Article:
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This recipe for EASY barbacoa beef (yep, easy!) with ZenBelly's plantain tortillas is less a “recipe” than a collection of “strategies.” (That's what Good Food for Bad Cooks is all about! Strategery.)
Strategy number one: whoever you are, whether good cook, bad cook, or incomprehensibly kitchen-challenged (aka me) you NEED a pressure cooker. While this recipe is adaptable to the slow cooker, I'm tellin' ya. Pressure cooker. Click here for the one I have, which uses the stovetop. You can get electric ones too.
They are affordable. They are incredibly simple to use. And they make you a better person. What else do you need to know? I've had mine for 2 weeks, and it has changed my life. Changed. My. Life. I have not cried in the kitchen once this week. Not once.
The pressure cooker makes perfectly shreddable meat from even the thickest, leanest roast in an hour. AN HOUR, people. Every time you cook with it, you will feel like this:
No more opening the crock pot after “12 hours on low” only to find your
beef roast hockey puck still hasn't reached shreddable perfection. (“Sorry, honey. We'll eat dinner tomorrow instead.”)
Strategy number two: find a “clean” pre-made sauce and buy in bulk.
I know, this might keep you from being able to make this recipe tonight. But one day, you'll come across a clean, pre-made sauce and you'll say to yourself, “self? I'm going to make a variation on that recipe Liz posted, using strategy number two from her recent blog post.” And I will give you a mental high-five.
I found this Frontera Barbacoa sauce at Whole Foods and bought several. It's totally free of wonky oils, which is rare. No gluten ingredients. Just Apple Cider Vinegar and spices.
Yes, I could have made my own barbacoa sauce. But most contain Adobo sauce, and most pre-made Adobo has wonky industrial oils, like Canola or Soybean. See the dilemma? Sure, I could make my own Adobo, but 1: I've never handled chiles and NOT accidentally touched my eye and 2: that would probably bring me to the 12-hour mark and this whole gig is about saving time.
Anyway. You don't have to use the same sauce as I did. Any “clean” BBQ will do. Look for a gluten-free sauce composed of apple cider vinegar; “clean” oils (olive, avocado, sunflower and macadamia are the most common and all generally acceptable); and spices you recognize. Make sure it's free of canola, soybean, cottonseed or corn oil and unpronounceable ingredients.
I like PaleoChef sauces, and I've heard good things about Tessemae's. Here's a recipe for homemade Barbacoa, which you can make in the slow cooker. If you have your own recipe, be sure to post it to the comments.
The barbacoa goes incredibly well with chopped avocado and the insanely delicious, simple plantain tortillas from ZenBelly, which require only a few basic ingredients. If you don't like plantain or are watching your carbs, try these cauliflower wraps.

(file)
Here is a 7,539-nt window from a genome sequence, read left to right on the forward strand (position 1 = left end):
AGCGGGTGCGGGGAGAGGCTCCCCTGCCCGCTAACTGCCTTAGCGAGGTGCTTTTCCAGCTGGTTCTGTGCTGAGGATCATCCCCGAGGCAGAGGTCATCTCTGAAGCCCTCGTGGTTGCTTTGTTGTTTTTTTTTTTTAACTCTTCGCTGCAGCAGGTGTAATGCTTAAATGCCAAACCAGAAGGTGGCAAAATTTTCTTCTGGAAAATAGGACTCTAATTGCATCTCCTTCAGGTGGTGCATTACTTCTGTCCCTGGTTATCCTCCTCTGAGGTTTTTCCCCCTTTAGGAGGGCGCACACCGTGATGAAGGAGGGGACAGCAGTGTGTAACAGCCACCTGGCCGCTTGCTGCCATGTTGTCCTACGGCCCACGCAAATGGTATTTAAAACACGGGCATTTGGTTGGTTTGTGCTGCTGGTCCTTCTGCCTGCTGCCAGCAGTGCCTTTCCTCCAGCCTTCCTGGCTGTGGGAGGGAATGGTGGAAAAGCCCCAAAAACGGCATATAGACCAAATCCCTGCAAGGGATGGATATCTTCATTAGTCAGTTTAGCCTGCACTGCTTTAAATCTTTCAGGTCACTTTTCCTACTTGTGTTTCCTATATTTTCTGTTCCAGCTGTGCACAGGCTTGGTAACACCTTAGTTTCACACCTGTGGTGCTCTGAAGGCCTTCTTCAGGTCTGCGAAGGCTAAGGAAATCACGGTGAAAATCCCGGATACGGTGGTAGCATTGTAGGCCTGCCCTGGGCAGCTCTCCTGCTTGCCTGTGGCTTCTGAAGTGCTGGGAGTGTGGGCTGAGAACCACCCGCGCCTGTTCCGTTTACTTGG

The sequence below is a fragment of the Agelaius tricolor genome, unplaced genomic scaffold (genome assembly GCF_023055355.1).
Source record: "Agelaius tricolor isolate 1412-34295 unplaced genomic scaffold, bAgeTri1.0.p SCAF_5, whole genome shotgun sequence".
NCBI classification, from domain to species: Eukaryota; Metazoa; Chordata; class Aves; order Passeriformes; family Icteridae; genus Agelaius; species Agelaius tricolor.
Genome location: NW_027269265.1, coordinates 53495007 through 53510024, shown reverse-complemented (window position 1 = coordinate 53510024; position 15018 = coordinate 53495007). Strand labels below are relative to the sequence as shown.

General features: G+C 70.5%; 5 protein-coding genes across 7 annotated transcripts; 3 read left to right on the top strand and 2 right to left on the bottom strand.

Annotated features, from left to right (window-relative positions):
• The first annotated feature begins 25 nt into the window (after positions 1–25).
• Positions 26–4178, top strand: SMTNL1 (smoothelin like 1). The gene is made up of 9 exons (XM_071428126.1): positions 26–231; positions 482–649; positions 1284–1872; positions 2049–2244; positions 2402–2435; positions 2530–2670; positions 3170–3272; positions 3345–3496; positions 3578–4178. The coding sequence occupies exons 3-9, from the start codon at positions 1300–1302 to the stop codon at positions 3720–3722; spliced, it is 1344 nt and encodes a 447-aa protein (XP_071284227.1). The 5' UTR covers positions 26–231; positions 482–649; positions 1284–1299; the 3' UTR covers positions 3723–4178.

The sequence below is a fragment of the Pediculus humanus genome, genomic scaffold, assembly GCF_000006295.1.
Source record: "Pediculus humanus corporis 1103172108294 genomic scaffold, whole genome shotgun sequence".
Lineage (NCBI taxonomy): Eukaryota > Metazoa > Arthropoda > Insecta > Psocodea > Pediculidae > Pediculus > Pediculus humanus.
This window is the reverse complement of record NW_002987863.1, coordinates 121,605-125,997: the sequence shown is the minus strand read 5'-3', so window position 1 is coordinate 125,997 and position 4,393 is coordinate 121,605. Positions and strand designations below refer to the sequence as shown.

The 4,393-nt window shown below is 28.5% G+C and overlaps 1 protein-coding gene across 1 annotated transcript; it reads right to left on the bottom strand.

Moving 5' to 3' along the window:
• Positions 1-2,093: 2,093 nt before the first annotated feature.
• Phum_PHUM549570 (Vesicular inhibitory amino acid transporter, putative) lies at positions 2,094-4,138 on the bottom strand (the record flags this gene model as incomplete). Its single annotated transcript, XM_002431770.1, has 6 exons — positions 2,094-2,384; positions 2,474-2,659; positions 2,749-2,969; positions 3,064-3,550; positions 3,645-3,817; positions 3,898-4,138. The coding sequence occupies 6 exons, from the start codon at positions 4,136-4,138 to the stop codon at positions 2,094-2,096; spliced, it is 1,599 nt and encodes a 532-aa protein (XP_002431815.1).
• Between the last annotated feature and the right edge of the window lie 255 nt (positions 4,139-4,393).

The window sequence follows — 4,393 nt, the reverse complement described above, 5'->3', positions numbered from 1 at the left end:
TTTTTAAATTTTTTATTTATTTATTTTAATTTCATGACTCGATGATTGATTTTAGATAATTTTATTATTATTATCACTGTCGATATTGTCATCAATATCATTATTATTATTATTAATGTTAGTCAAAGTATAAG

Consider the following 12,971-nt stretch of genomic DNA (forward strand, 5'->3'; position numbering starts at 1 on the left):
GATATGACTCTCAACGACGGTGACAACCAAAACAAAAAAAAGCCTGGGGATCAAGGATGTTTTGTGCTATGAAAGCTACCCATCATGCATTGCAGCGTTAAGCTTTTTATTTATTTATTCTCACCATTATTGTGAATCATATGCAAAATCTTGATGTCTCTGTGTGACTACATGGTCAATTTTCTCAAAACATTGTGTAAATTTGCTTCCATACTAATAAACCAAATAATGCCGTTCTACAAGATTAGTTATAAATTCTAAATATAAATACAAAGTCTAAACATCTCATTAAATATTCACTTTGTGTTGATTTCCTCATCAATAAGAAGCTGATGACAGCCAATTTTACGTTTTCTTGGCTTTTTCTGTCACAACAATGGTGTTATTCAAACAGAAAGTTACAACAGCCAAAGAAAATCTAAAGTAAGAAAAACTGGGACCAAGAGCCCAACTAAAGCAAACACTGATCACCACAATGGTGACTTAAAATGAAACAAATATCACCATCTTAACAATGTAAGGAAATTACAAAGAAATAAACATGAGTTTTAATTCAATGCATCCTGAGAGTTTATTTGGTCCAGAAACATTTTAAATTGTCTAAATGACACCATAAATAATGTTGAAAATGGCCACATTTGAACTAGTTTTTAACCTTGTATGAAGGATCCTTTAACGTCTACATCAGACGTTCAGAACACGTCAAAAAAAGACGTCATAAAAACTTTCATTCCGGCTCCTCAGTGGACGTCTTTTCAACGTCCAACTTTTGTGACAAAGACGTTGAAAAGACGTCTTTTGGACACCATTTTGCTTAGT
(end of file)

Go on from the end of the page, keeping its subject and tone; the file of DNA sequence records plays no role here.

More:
Serves 2. (For several days. Amazing for breakfast topped with pried eggs.)
Time to table: 1 hour, or more if you're unreasonably slow like me
To adapt for slow cooker: follow all steps, but put in crock pot/slow cooker for 8-10 hours on low.
What you'll need
(All ingredients are available at Whole Foods or Natural Grocers/health sections; internet sources listed where applicable.)
For the cooking sauce (used for 3.5lb. chuck roast. Adjust accordingly.)
- 1 cup “clean” barbacoa sauce (I use this one, found at Whole Foods, but any “clean” sauce will do)
- 1 Tbs. sea salt, or more to taste (I use Redmond)
- 1 cup water or broth
For the roast:
- one 3-4 lb. roast, brought to room temp, cut into 4 even chunks and coated with a generous sprinkle of extra salt & pepper.
- 2-3 Tbs. lard, coconut oil or other stable cooking fat
For the tortillas: visit ZenBelly's site for the easy recipe. All y' need is eggs, plantain, lime juice, salt & fat.
What to do
- Heat the cooking fat over medium heat in a heavy-bottomed skillet (or directly in your pressure cooker pot, if it's the stovetop kind).
- Sear each chunk of roast on all sides, for about 30 seconds per side. This helps “lock in” the juices and flavor. Don't crowd the skillet – I did 2 chunks at a time in a large skillet. Your kitchen will fill with smoke. I have no idea if this is normal.
- Set each seared piece aside in a separate dish whilst you finish the others.
- Once all meat is seared, here's what you do:
–if you seared the meat in your pressure cooker pot, simply pour the cooking sauce in to the heated pot, add the seared chunks of roast, close the pressure cooker and cook according to manufacturer's directions (mine took approximately 45 minutes, plus 15 to cool down.)
–if you seared the meat in a different pot, simply combine cooking sauce and meat in pressure cooker and cook according to manufacturer's directions.
–if you are using a slow cooker, combine cooking sauce and meat in slow cooker and cook 8-10 hours on low, or until meat is fork-tender.
- Tortillas will take approximately 20 minutes, start to finish, so plan accordingly.
Meat is done when it can be easily shredded with a fork.
You'll have some cooking liquid left over, which you can either thicken by boiling for about 5 minutes, or pour over the shredded meat as-is (which is what we did).
See? Barbacoa-related strategery. It makes life better.
Be sure to let me know in the comments if you've got your own barbacoa recipe, what I missed, or what I could have done better.
Thanks for reading!
Liz Wolfe, NTP
Author of Eat the Yolks
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